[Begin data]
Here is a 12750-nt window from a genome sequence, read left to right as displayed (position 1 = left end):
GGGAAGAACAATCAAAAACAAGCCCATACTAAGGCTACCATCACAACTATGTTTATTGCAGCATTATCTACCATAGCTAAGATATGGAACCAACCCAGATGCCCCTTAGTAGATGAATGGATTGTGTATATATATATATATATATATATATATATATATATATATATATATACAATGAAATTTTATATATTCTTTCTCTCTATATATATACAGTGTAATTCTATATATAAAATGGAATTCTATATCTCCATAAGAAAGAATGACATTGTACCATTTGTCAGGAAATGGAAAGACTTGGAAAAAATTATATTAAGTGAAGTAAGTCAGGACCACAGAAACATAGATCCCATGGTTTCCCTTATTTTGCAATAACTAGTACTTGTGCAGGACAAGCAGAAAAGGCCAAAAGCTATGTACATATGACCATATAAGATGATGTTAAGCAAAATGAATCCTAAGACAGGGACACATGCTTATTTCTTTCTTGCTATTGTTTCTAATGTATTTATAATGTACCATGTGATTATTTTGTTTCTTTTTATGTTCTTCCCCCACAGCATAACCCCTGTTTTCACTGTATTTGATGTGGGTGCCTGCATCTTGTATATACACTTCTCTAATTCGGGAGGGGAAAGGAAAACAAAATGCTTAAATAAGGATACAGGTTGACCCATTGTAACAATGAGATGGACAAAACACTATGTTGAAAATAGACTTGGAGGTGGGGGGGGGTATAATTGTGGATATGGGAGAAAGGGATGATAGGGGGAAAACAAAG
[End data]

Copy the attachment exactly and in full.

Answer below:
Here is a 12750-nt window from a genome sequence, read left to right as displayed (position 1 = left end):
GGGAAGAACAATCAAAAACAAGCCCATACTAAGGCTACCATCACAACTATGTTTATTGCAGCATTATCTACCATAGCTAAGATATGGAACCAACCCAGATGCCCCTTAGTAGATGAATGGATTGTGTATATATATATATATATATATATATATATATATATATATATATATACAATGAAATTTTATATATTCTTTCTCTCTATATATATACAGTGTAATTCTATATATAAAATGGAATTCTATATCTCCATAAGAAAGAATGACATTGTACCATTTGTCAGGAAATGGAAAGACTTGGAAAAAATTATATTAAGTGAAGTAAGTCAGGACCACAGAAACATAGATCCCATGGTTTCCCTTATTTTGCAATAACTAGTACTTGTGCAGGACAAGCAGAAAAGGCCAAAAGCTATGTACATATGACCATATAAGATGATGTTAAGCAAAATGAATCCTAAGACAGGGACACATGCTTATTTCTTTCTTGCTATTGTTTCTAATGTATTTATAATGTACCATGTGATTATTTTGTTTCTTTTTATGTTCTTCCCCCACAGCATAACCCCTGTTTTCACTGTATTTGATGTGGGTGCCTGCATCTTGTATATACACTTCTCTAATTCGGGAGGGGAAAGGAAAACAAAATGCTTAAATAAGGATACAGGTTGACCCATTGTAACAATGAGATGGACAAAACACTATGTTGAAAATAGACTTGGAGGTGGGGGGGGGTATAATTGTGGATATGGGAGAAAGGGATGATAGGGGGAAAACAAAG